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Sometimes the black letter law passed by the legislature is unclear. The legislature can’t anticipate every possible fact scenario when they pass a law, so it lay to the courts to interpret the law and give guidance to what it means. This interpretation is called case law. When the court decides a certain meeting to the law it essentially answers a legal question. Lawyers and other courts then can rely on that ruling when they have a similar issue in their case. The following case answers the question above.

State v. Coleman, 257 P.3d 320 (2011).

The questions answered by this case is:

Without a written arrest and detain order, can an officer hold a parolee after the conclusion of a traffic stop for the purpose of allowing a parole officer to conduct a search?

The issues in this case are: (1) did the officer have reasonable suspicion of criminal activity that justified further investigation and (2) if so, was the duration of stop to allow the parole officer to arrive lawful?

After a valid traffic stop, a driver is free to leave without further delay if the driver has a valid license and is entitled to operate the vehicle. Id. at 234. A traffic stop may be extended or prolonged when “circumstances relating to the stop give rise to suspicions unrelated to the traffic offense.” Id. More specifically, “an officer may expand the investigative detention beyond the purpose of the initial stop only if there is an objectively reasonable and articulable suspicion that criminal activity was or is taking place.” Id. Even if reasonable suspicion is obtained, “detaining a driver for even a few minutes to allow a drug-sniffing dog to arrive unreasonably extends the detention when the officer did not need additional time to ask exploratory questions.” Id. at 237.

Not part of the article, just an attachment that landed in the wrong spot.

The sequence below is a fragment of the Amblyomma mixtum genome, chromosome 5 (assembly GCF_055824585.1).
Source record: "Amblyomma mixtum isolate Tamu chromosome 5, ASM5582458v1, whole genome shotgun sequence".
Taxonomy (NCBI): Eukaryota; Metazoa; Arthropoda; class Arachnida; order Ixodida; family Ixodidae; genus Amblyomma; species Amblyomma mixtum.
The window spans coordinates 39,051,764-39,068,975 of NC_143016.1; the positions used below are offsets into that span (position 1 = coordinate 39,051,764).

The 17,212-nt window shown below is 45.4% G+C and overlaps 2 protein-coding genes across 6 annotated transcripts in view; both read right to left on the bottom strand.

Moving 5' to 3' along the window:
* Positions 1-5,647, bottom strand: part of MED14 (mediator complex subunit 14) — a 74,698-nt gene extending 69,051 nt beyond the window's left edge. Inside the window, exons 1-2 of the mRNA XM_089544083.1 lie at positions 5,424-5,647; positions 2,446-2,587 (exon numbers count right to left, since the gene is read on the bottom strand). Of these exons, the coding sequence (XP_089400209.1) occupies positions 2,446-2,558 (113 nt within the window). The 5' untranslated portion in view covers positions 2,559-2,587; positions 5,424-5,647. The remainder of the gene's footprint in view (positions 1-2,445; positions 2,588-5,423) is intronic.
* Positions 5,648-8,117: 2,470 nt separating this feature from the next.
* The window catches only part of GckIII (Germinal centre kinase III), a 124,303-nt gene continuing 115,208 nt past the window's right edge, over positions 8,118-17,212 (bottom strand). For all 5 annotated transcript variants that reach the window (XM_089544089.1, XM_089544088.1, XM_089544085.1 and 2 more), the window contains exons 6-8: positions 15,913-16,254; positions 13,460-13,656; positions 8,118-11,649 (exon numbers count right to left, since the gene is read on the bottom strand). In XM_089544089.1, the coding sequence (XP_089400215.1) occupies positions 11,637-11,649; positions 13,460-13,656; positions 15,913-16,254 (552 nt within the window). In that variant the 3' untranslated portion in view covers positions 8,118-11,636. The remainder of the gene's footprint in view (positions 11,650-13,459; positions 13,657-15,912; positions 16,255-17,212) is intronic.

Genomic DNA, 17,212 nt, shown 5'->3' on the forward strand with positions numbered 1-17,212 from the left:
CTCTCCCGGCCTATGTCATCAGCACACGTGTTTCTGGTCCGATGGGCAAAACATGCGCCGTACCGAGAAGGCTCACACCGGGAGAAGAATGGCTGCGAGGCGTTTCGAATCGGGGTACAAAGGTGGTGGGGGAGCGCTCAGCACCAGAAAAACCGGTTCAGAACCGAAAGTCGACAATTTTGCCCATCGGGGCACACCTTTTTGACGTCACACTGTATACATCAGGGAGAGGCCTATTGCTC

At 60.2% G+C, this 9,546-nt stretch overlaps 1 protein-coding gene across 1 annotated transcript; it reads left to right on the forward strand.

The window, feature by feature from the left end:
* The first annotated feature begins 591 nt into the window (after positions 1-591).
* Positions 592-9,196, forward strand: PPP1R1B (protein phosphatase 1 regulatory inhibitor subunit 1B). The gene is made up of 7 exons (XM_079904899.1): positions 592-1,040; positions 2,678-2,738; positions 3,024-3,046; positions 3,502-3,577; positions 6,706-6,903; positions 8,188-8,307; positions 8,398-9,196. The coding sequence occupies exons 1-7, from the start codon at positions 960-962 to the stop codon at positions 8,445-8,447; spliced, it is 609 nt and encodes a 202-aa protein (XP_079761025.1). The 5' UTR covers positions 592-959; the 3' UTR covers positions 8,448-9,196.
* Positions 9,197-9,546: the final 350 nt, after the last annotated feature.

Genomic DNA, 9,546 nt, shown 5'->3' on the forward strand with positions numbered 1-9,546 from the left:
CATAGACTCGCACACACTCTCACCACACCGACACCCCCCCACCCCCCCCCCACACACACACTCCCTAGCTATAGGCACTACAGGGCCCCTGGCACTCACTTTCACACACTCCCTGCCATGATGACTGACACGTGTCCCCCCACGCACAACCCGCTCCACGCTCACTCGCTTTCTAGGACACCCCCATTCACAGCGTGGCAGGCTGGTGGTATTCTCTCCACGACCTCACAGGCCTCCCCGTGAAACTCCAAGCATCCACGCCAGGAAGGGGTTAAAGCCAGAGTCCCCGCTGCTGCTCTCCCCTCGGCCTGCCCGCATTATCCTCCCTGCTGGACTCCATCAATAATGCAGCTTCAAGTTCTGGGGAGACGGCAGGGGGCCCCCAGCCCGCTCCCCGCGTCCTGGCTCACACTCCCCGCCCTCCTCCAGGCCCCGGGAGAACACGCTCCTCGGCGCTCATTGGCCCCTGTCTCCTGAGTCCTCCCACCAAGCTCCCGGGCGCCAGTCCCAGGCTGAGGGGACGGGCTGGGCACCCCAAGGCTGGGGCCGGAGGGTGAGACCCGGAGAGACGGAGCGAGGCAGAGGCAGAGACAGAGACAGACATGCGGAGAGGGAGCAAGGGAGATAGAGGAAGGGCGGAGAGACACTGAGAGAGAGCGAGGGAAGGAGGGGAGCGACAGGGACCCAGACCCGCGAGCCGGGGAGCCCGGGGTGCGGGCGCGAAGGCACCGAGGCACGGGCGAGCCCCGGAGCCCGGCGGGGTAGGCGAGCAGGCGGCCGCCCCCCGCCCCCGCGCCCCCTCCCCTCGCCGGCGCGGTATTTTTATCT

In this case, the defendant was stopped for speeding in a rental car on a highway between Wichita and Hutchinson at 12:30 in the morning. Id. at 323. During ordinary course of stop, the officer ran the defendant’s information and learned he was on parole and that he was driving the rental with an expired rental agreement. Id. Approximately five minutes into the stop, the officer received a call from a drug enforcement unit officer stating the defendant was known to be moving cocaine between the two cities. Id. Another call came to the officer and he was asked to detain the defendant until a parole officer could conduct a search. Id. Nearly an hour after the initial stop, the parole officer arrived, placed the defendant in handcuffs, and searched the vehicle. Id. The search reveled a significant amount of cash and cocaine in the vehicle. Id.

The Court concluded that under the totality of the circumstances regarding the parole, specific knowledge, and the expired rental agreement, the officer “had reasonable suspicion of criminal activity that would allow him to expand the scope of his original stop.” Id. at 327. However, the officer’s investigation did not continue through a search until the parole officer arrived. Id. The detention of the defendant for an additional 35 minutes until the parole officer arrived was unreasonable. Id. Relying on the holding of State v. Mitchell, 960 P.2d 200, the Court held that “an officer may not arbitrarily detain a driver in order to obtain the presence of a parole officer.” Id. at 238.

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